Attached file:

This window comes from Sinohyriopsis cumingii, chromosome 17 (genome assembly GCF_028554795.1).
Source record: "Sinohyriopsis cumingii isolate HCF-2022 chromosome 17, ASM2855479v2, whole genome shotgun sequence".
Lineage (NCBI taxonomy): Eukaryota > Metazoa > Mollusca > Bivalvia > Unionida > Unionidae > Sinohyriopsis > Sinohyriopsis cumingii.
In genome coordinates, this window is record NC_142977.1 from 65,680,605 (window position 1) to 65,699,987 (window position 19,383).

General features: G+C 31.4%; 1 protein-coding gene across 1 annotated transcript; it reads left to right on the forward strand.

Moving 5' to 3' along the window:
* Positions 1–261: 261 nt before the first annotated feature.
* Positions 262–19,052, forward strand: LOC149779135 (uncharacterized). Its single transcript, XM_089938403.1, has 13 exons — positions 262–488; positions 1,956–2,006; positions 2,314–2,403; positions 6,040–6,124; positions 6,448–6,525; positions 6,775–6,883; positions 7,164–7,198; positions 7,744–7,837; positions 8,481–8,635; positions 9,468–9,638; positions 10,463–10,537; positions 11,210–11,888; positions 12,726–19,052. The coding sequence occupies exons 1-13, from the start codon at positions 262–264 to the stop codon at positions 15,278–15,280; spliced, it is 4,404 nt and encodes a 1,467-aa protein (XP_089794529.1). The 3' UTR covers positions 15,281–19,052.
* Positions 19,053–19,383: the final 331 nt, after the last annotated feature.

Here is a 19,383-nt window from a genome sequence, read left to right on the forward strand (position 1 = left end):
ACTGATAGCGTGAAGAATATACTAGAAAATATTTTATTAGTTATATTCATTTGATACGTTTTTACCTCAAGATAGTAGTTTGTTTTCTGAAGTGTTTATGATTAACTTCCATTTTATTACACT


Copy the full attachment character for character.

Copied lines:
This window comes from Sinohyriopsis cumingii, chromosome 17 (genome assembly GCF_028554795.1).
Source record: "Sinohyriopsis cumingii isolate HCF-2022 chromosome 17, ASM2855479v2, whole genome shotgun sequence".
Lineage (NCBI taxonomy): Eukaryota > Metazoa > Mollusca > Bivalvia > Unionida > Unionidae > Sinohyriopsis > Sinohyriopsis cumingii.
In genome coordinates, this window is record NC_142977.1 from 65,680,605 (window position 1) to 65,699,987 (window position 19,383).

General features: G+C 31.4%; 1 protein-coding gene across 1 annotated transcript; it reads left to right on the forward strand.

Moving 5' to 3' along the window:
* Positions 1–261: 261 nt before the first annotated feature.
* Positions 262–19,052, forward strand: LOC149779135 (uncharacterized). Its single transcript, XM_089938403.1, has 13 exons — positions 262–488; positions 1,956–2,006; positions 2,314–2,403; positions 6,040–6,124; positions 6,448–6,525; positions 6,775–6,883; positions 7,164–7,198; positions 7,744–7,837; positions 8,481–8,635; positions 9,468–9,638; positions 10,463–10,537; positions 11,210–11,888; positions 12,726–19,052. The coding sequence occupies exons 1-13, from the start codon at positions 262–264 to the stop codon at positions 15,278–15,280; spliced, it is 4,404 nt and encodes a 1,467-aa protein (XP_089794529.1). The 3' UTR covers positions 15,281–19,052.
* Positions 19,053–19,383: the final 331 nt, after the last annotated feature.

Here is a 19,383-nt window from a genome sequence, read left to right on the forward strand (position 1 = left end):
ACTGATAGCGTGAAGAATATACTAGAAAATATTTTATTAGTTATATTCATTTGATACGTTTTTACCTCAAGATAGTAGTTTGTTTTCTGAAGTGTTTATGATTAACTTCCATTTTATTACACT